The allure of these satirical, funny and often sexual names was one of the main reasons I wanted to give roller derby a shot. I thought about what I’d call myself if I ever made it onto an actual team. Perhaps I’d be ‘Scarlet Harlot’, although I’d probably have to dye my hair a shade brighter and amp up my promiscuous tendencies for that. ‘Mistress Whippy’ was another favourite – the whip being an infamous move on the track. I couldn’t help but feel like I was perverting a symbol of childhood – the dear, musical Mr Whippy van – by introducing references to S&M. Finally, a friend suggested ‘Gin Slinger’, which I felt I could live up to, seeing as I like to swig gin and sling punches.  

Roller derby encompasses body positivity like no other sport. Regardless of whether you’re tall, short, skinny or fat, all bodies are powerful in roller derby. If you’re fat, you can swing with force; if you’re lanky, your long limbs can obstruct others; if you’re skinny and short, you’re off like a robber’s dog. There is also a wonderful energy to the game. As True says, “There are no ‘sorrys’ in roller derby. You do not apologise for a hit, as long as it’s not malicious or illegal…You can hit the shit out of someone and they’ll go flying, but afterwards they’ll be like: That was a great hit! You totally caught me off balance!”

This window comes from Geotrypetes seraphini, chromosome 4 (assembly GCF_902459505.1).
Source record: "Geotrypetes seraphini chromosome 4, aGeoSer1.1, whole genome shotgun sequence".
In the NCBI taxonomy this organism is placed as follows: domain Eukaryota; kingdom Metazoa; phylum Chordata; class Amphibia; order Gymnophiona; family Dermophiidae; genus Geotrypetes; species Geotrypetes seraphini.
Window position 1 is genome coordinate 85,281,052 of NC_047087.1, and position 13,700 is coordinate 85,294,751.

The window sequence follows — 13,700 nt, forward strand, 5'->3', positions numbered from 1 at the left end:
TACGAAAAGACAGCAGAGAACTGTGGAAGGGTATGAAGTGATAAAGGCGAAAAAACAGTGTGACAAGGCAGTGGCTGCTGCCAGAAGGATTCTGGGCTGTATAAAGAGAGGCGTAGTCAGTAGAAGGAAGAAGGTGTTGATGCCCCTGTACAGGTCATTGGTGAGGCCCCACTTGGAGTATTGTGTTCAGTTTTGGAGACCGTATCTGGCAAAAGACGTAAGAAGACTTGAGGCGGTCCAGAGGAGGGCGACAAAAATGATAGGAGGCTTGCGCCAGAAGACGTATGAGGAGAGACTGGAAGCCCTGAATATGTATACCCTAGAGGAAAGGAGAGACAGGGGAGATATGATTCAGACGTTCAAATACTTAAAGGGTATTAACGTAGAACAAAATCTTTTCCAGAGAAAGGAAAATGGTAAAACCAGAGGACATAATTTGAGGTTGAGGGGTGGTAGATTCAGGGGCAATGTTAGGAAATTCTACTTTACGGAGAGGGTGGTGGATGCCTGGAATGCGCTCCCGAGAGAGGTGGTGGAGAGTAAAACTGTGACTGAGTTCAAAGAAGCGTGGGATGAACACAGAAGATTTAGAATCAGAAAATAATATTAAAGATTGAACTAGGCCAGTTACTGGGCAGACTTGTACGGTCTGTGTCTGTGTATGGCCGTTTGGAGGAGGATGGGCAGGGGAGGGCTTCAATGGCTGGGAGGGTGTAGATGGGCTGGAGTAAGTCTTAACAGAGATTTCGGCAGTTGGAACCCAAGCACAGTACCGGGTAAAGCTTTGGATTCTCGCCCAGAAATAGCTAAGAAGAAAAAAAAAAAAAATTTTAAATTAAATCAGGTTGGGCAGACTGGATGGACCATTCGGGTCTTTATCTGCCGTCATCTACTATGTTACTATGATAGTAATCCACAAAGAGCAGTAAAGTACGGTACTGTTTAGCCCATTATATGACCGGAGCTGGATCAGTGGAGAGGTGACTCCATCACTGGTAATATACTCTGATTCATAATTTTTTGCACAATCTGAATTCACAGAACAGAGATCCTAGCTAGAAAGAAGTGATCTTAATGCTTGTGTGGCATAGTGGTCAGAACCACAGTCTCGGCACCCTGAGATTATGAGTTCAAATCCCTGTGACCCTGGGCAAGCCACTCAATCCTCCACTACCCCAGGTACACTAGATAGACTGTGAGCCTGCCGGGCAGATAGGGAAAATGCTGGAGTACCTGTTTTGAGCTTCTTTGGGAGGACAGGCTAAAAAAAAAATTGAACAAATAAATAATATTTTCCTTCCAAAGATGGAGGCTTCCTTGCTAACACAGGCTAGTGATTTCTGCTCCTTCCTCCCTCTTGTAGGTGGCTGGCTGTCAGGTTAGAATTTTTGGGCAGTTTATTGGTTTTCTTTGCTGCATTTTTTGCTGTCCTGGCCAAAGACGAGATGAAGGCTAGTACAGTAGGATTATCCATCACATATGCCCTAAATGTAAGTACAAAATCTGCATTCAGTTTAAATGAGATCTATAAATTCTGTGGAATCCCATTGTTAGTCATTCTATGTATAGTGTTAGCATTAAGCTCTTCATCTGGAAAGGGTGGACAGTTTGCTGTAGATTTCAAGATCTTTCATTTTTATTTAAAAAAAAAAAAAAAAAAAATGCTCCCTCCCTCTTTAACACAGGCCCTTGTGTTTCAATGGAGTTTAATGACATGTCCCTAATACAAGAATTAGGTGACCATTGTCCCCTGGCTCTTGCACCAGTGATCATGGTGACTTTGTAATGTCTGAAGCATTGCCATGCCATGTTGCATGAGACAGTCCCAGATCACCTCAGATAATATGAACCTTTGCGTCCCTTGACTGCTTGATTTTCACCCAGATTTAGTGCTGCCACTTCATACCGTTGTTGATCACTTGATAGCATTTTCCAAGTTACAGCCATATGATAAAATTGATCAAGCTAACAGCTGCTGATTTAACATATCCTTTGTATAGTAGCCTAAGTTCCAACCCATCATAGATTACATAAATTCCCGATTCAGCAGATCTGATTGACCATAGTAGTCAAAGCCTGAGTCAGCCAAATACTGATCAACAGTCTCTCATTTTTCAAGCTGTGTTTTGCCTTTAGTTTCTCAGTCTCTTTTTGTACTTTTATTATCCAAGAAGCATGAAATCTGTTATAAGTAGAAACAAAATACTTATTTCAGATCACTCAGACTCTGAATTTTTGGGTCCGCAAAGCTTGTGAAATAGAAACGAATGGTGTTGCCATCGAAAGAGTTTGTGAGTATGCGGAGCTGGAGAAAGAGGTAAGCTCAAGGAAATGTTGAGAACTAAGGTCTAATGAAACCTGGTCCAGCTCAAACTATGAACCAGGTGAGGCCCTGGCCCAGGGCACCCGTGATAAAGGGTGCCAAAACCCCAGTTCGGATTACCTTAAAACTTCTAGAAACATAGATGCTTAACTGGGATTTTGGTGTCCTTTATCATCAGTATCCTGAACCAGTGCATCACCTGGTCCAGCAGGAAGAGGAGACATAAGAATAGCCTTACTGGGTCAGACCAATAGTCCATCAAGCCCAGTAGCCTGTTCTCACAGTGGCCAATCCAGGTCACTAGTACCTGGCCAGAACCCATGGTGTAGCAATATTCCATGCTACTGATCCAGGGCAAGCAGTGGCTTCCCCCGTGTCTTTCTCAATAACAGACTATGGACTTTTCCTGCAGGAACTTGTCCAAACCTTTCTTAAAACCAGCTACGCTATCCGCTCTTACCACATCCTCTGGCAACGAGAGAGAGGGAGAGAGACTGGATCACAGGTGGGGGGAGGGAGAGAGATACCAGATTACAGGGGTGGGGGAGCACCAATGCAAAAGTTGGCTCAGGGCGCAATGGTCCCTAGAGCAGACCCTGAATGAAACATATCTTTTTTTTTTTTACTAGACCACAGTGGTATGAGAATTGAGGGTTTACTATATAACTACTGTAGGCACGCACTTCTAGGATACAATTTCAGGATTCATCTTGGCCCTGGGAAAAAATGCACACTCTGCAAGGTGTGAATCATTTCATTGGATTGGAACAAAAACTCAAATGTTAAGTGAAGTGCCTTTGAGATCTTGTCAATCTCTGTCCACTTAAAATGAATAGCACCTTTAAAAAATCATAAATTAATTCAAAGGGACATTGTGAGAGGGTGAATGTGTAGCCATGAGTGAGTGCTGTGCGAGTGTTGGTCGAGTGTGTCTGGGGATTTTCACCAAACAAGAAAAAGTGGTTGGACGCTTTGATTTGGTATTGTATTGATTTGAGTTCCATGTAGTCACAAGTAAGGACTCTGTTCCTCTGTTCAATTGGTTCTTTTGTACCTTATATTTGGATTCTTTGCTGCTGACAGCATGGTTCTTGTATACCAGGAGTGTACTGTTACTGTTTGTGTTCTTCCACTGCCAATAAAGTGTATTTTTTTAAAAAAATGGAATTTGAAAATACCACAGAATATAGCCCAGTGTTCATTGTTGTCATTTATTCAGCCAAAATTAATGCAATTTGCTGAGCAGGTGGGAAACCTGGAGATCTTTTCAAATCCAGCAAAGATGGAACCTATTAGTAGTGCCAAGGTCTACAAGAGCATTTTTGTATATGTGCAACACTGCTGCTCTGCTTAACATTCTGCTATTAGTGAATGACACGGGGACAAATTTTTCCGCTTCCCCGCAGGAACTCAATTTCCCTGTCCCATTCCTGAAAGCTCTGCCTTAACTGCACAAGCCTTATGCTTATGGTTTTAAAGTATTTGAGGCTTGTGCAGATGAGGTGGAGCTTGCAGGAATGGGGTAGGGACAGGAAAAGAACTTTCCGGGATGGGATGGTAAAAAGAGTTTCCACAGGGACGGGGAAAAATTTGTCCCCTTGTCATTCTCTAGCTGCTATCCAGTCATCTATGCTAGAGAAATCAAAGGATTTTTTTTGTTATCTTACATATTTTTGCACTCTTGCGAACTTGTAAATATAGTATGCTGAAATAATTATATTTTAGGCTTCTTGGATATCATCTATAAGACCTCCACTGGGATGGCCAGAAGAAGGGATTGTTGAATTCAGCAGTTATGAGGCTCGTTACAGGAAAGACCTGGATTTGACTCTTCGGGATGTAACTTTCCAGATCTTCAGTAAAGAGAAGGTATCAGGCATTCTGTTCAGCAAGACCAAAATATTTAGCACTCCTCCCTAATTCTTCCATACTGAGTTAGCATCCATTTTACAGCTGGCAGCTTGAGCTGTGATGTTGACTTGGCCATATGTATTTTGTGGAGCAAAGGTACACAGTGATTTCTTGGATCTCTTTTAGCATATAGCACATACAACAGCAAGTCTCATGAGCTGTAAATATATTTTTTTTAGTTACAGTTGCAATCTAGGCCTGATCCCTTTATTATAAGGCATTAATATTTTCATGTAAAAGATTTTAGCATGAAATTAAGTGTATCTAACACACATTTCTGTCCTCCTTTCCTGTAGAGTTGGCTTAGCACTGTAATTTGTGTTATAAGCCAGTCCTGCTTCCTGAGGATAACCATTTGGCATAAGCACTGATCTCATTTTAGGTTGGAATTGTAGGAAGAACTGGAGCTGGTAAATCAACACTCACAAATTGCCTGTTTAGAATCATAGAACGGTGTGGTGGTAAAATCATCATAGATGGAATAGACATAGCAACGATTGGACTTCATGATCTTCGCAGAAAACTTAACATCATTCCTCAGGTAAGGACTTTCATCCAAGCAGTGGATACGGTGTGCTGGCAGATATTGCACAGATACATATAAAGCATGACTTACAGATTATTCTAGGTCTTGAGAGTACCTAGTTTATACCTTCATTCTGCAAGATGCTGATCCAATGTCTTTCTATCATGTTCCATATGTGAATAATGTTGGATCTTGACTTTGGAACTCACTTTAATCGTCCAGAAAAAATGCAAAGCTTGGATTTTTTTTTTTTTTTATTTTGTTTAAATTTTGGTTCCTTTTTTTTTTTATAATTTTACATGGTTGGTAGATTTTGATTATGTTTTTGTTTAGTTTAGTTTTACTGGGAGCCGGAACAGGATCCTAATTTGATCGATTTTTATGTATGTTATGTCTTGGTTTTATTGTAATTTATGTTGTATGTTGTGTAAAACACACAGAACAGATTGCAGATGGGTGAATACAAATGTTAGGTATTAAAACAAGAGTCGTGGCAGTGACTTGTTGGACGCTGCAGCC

Many women who get involved with roller derby are in their 30s and 40s and have children. Roller derby is a huge slap in the face to the mentality that a woman should feel ashamed and hateful towards her body if it doesn’t conform to society’s ideals of beauty. As Sister says, Roller derby is “a sport that really builds confidence. Instead of thinking of my body as being something other than functional, my body now exists to play roller derby.” In social and professional environments, many women are conditioned to see other women as competition, and are taught to act accordingly. Although the sport is certainly competitive, roller derby ultimately celebrates women’s abilities and strengths. Roller derby’s place in gender politics is also an intriguing issue. Men have always played a role in derby, although usually in a supportive manner, as officials or referees. However in recent years this has started to change; there are currently over 60 men’s leagues worldwide. In my opinion, as roller derby gains traction and increasingly accepts men into its leagues, it needs to preserve the existing gender politics. After all – and let’s be honest here (looking at you, Hugh) - men tend to rather unfairly dominate most other sports.